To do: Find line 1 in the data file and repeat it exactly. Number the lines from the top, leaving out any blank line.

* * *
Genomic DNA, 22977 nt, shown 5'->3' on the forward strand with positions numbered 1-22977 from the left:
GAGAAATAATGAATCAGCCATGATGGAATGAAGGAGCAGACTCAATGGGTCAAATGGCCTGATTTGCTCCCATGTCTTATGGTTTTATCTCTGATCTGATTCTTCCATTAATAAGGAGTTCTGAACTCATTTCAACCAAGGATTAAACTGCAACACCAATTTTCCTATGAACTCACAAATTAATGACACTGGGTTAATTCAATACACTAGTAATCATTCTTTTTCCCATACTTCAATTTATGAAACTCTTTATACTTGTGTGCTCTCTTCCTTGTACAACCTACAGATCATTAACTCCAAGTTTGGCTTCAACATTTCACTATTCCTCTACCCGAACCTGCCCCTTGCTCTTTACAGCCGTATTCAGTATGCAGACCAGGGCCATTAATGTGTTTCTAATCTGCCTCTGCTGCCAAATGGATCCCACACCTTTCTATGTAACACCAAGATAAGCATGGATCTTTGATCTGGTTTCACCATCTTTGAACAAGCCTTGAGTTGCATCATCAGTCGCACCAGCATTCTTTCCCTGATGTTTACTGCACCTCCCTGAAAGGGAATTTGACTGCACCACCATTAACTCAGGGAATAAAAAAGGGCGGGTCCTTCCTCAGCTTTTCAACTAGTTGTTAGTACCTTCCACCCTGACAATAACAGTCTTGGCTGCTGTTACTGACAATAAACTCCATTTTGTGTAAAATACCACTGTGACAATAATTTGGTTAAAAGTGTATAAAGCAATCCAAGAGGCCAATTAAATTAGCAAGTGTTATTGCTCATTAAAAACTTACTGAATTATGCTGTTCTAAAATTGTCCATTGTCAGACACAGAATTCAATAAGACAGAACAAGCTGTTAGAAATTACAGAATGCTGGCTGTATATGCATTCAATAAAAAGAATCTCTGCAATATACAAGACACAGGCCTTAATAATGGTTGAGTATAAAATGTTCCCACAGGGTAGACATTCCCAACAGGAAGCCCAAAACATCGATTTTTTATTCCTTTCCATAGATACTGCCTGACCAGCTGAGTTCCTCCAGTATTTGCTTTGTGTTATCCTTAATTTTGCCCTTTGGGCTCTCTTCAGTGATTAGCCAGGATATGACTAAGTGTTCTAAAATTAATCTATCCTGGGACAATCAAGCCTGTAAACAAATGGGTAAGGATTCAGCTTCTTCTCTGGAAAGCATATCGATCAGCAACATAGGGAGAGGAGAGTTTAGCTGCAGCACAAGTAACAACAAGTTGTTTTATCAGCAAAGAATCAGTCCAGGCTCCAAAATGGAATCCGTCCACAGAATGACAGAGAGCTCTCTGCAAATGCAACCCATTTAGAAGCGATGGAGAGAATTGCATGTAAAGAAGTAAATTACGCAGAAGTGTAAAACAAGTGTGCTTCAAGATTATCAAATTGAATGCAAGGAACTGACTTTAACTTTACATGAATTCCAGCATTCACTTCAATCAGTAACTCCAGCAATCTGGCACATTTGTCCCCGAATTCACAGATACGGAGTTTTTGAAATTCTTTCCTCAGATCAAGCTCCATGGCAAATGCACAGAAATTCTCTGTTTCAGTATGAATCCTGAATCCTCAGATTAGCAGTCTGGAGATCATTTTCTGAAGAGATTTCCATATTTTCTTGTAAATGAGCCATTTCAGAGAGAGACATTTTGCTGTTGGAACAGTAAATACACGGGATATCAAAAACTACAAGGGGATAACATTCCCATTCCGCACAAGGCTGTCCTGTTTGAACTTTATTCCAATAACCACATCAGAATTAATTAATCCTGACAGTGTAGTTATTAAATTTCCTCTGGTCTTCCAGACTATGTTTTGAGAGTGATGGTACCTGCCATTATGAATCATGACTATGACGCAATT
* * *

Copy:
Genomic DNA, 22977 nt, shown 5'->3' on the forward strand with positions numbered 1-22977 from the left: